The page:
He has been all around the country and at most of the shows instructing on just this type of thing! His site is just another of the great websites to reference. Raising the prices if you have not done it in the last 6 months would probably work as long as you arent pricing yourself out of your market. Or if your are above the market just make sure the customers are getting a great value for the money. I personally use 4oz on a 12 -6 oz on 14 -and 8 oz on 16" pizzas but i use hormel rosa grande that cup and cover the pizza entirely.
To give some more info on where your shop is and what size of pizza you are selling would be the best to get some more specific answers to your questions.

Well, if your controls are correct and monitored then your prices are too low or you are discounting too much. Its really not rocket science. Add your discounts back into your sales and see what your costs are. Limit at least some of your discounting to slower nights only.

In addition to adjusting your pricing you can influence your food cost by promoting items with higher margins. How you structure your menu will influence what people order.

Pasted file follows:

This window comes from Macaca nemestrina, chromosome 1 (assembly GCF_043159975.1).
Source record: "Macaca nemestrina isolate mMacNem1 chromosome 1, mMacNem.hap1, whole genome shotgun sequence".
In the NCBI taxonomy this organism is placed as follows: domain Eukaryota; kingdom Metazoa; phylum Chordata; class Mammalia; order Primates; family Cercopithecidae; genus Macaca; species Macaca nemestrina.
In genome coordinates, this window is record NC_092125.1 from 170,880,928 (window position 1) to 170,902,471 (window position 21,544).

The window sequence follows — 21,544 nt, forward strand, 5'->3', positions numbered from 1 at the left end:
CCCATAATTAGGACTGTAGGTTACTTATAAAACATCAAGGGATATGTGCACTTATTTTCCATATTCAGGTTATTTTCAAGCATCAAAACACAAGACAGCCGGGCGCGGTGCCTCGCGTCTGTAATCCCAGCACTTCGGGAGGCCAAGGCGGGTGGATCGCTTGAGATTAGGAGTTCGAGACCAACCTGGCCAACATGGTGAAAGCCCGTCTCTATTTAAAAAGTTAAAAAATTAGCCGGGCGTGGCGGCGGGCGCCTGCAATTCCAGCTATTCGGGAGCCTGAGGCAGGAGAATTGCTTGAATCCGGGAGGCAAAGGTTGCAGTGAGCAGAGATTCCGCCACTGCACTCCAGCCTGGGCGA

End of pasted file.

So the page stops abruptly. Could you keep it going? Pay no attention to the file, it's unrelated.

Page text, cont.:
Thanks. I have Dave’s site bookmarked and read his article on portioning cheeses with cups many months ago. I have never followed that method but we do use a portion cup. However, admittedly, during the busy nights we definitely abandon the cup and free throw cheese (and everything else for that matter). I have almost every thing in the shop broken down to ounces except produce and bacon (bc I have not figured the cooked yield.

We sell two types of pizzas - thin and chicago. Sausage, meatball, and hamburger go on RAW.

Thin is 11" and 15". We use grande ec blend. 5 oz and 10 oz of cheese respectively. 2.5 oz of pepperoni and 2.5 oz of sausage (since these are by far our two most popular toppings, I’ve focused on them more than others). We use 1/2 the toppings on the medium.

Chicago is 10" and 14". We use 8 oz and 16 oz of cheese respectively and the same amount of toppings as the thin.

I was thinking of portioning the pepperoni and sausage or, at least, getting a reasonable sized rameken so we don’t way overdo any pizzas.

I’m in a pretty affluent suburb of Kansas City that is very family friendly. I’m the only pizzeria for 3.2 miles and one of only 3 restaurants in the same distance (subway and a local bistro being the other two).

I’m offering a unique product (Chicago pies) to our area but we are not a fluffy pizzeria. We want to be a family friendly joint so want to keep my prices reasonable. But my two main competitors are getting $1.95 for toppings on their 15" and 16" larges. So I think i could raise those without a problem.